If you want an overview of the Maldives destination with more an experience than a guide book, then Hard Rock and SAii Lagoon (actually sited at The Crossroads):
- “The Maldives have long been the crossroads of the world, where cultures meet, and where explorers, traders and pioneers from a myriad of different cultures have weighed anchor and helped to define the extraordinary culture and heritage of the islands. This unique attraction space, covering 500 square metres, uses stunning designs and interactive displays to explore the Maldives rich history, marine biodiversity and how local arts and crafts have shaped the islands’ unique cultural identity. This unforgettable educational experience works closely with the local community to promote their way of life and showcase the handicrafts of this remarkable island nation.”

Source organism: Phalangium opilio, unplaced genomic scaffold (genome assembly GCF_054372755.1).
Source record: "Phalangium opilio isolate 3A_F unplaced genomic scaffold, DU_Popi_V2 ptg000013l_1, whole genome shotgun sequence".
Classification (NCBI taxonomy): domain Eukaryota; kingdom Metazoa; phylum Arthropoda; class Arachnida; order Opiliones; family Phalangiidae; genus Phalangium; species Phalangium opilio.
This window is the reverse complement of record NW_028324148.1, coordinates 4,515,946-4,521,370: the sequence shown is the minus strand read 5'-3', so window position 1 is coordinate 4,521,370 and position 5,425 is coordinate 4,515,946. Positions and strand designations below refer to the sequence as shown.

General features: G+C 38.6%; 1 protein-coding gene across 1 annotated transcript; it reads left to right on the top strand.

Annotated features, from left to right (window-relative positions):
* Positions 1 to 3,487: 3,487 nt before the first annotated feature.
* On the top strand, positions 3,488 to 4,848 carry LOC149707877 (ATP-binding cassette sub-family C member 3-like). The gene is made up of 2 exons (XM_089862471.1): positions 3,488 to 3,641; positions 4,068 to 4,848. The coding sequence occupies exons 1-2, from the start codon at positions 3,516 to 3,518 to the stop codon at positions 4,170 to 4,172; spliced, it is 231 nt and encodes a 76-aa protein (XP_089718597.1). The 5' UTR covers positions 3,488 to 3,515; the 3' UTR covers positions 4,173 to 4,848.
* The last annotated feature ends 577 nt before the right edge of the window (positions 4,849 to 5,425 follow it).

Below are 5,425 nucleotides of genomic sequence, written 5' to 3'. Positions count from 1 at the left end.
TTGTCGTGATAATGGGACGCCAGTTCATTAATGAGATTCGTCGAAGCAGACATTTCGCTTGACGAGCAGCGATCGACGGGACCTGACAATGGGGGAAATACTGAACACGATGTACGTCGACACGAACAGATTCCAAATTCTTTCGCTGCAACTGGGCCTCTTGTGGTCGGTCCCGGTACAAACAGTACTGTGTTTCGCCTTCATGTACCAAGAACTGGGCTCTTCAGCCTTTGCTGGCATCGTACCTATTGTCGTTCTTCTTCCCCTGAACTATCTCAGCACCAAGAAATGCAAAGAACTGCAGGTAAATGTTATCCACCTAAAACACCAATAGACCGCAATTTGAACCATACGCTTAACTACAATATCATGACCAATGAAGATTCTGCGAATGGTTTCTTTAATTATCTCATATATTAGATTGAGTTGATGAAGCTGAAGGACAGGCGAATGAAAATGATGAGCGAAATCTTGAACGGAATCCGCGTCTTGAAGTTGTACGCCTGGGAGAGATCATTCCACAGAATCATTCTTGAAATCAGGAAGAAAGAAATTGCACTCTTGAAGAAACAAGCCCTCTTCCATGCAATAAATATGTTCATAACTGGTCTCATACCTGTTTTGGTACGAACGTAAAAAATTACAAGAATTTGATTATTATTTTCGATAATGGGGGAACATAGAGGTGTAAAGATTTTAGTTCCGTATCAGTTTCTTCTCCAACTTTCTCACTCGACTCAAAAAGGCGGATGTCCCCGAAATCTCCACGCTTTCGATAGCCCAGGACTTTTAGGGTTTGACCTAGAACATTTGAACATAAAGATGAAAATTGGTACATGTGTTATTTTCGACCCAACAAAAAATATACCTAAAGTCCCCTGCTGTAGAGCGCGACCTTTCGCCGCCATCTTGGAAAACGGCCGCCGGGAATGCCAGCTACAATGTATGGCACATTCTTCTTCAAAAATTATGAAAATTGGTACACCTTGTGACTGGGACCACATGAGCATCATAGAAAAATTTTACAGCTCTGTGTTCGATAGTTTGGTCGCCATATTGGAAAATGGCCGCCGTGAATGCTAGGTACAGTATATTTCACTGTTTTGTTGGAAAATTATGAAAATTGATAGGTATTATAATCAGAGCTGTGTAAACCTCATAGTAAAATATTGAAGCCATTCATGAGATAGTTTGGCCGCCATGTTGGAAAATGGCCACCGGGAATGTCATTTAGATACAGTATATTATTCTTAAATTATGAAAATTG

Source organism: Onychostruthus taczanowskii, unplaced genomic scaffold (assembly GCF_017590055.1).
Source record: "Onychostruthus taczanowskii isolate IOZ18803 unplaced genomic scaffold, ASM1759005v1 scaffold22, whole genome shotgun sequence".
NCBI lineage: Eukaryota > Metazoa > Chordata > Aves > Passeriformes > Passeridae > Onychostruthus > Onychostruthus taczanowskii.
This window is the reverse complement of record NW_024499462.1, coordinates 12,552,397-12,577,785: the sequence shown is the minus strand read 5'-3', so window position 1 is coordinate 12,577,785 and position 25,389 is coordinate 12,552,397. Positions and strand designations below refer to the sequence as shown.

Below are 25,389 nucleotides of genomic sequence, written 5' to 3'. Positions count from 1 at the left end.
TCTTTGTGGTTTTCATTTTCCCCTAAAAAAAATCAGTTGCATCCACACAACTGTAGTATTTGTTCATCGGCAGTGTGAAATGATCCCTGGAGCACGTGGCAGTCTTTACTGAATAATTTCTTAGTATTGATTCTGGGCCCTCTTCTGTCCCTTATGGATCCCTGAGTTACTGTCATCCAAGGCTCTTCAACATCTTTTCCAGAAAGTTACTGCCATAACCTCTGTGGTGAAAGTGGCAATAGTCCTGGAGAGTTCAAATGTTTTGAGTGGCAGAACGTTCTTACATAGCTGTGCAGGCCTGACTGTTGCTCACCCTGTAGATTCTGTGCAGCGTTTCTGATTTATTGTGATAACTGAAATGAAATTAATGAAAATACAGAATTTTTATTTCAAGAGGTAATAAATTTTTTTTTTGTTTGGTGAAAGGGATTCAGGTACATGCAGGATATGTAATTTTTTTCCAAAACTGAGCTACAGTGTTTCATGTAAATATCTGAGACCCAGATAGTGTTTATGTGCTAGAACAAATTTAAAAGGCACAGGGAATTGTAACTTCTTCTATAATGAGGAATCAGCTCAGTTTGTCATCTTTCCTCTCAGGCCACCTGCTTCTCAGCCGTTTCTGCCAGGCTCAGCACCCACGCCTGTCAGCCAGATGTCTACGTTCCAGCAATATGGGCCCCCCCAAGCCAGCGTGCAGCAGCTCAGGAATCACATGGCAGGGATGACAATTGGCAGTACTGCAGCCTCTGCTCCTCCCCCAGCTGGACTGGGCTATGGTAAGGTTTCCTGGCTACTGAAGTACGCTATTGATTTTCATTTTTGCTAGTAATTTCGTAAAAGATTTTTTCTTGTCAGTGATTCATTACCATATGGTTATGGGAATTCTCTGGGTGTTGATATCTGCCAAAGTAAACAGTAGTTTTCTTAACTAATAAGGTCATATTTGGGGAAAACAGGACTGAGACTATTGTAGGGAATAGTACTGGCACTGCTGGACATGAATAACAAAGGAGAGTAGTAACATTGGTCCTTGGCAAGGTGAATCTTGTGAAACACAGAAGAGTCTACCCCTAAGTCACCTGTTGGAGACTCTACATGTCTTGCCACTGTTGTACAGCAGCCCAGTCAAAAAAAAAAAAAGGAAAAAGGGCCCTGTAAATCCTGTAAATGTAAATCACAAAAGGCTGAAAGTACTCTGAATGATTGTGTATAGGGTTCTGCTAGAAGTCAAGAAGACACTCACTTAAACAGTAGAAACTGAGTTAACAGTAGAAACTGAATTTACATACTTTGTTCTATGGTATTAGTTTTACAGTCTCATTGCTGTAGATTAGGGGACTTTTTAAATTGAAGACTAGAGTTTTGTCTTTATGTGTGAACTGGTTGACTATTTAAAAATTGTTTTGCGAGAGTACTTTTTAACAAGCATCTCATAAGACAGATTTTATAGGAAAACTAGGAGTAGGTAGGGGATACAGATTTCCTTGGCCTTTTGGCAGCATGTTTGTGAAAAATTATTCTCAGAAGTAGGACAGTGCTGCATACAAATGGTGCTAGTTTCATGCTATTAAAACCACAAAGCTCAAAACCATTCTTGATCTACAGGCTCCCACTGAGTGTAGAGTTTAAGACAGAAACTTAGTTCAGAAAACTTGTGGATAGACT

The exhibit is a proper professional museum with slick presentation and exhibits of everything above and below the water. We received a tour of this interactive and artistic gallery by its manager Iyran. It is so packed with educational displays that even local Maldivian school children visit it.
It takes more than a leap to get to the top of the coconut tree, but instead traditional climbing as featured by Fushifaru’s Coconut Climbing Competition. Maldives Insider reported…